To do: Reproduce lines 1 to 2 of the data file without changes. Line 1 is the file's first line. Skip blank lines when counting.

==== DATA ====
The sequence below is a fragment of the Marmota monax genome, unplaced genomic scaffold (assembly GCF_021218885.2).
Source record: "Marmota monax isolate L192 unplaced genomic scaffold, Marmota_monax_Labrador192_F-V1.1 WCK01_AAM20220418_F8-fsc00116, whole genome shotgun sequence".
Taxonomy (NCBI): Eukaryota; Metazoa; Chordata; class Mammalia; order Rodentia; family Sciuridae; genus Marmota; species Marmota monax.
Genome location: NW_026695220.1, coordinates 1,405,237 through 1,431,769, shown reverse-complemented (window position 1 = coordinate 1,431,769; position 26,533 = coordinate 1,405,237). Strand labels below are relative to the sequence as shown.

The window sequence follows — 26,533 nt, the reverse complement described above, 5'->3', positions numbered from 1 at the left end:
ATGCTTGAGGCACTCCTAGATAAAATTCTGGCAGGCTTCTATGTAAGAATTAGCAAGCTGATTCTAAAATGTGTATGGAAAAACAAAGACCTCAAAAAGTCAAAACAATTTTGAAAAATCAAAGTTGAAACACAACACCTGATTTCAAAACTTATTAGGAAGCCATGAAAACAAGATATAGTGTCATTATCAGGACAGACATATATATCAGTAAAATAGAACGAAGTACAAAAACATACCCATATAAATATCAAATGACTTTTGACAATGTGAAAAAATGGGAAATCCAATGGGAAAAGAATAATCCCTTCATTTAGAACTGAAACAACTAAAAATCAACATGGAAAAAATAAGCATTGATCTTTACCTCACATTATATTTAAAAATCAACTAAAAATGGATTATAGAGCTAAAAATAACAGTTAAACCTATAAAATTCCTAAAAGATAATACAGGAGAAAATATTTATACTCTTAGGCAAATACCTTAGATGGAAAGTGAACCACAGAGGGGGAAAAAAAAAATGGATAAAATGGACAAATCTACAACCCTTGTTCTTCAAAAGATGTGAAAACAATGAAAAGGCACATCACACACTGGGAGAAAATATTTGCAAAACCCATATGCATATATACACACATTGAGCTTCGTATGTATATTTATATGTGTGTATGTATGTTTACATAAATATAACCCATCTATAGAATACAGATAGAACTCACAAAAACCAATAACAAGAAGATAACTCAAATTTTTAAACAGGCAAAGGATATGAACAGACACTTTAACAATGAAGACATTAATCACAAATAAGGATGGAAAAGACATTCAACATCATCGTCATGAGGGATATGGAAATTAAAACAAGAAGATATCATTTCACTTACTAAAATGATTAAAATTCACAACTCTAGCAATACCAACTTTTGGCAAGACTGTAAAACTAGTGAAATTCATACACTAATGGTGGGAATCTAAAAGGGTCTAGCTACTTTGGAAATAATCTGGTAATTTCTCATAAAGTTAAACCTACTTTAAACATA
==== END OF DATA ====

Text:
The sequence below is a fragment of the Marmota monax genome, unplaced genomic scaffold (assembly GCF_021218885.2).
Source record: "Marmota monax isolate L192 unplaced genomic scaffold, Marmota_monax_Labrador192_F-V1.1 WCK01_AAM20220418_F8-fsc00116, whole genome shotgun sequence".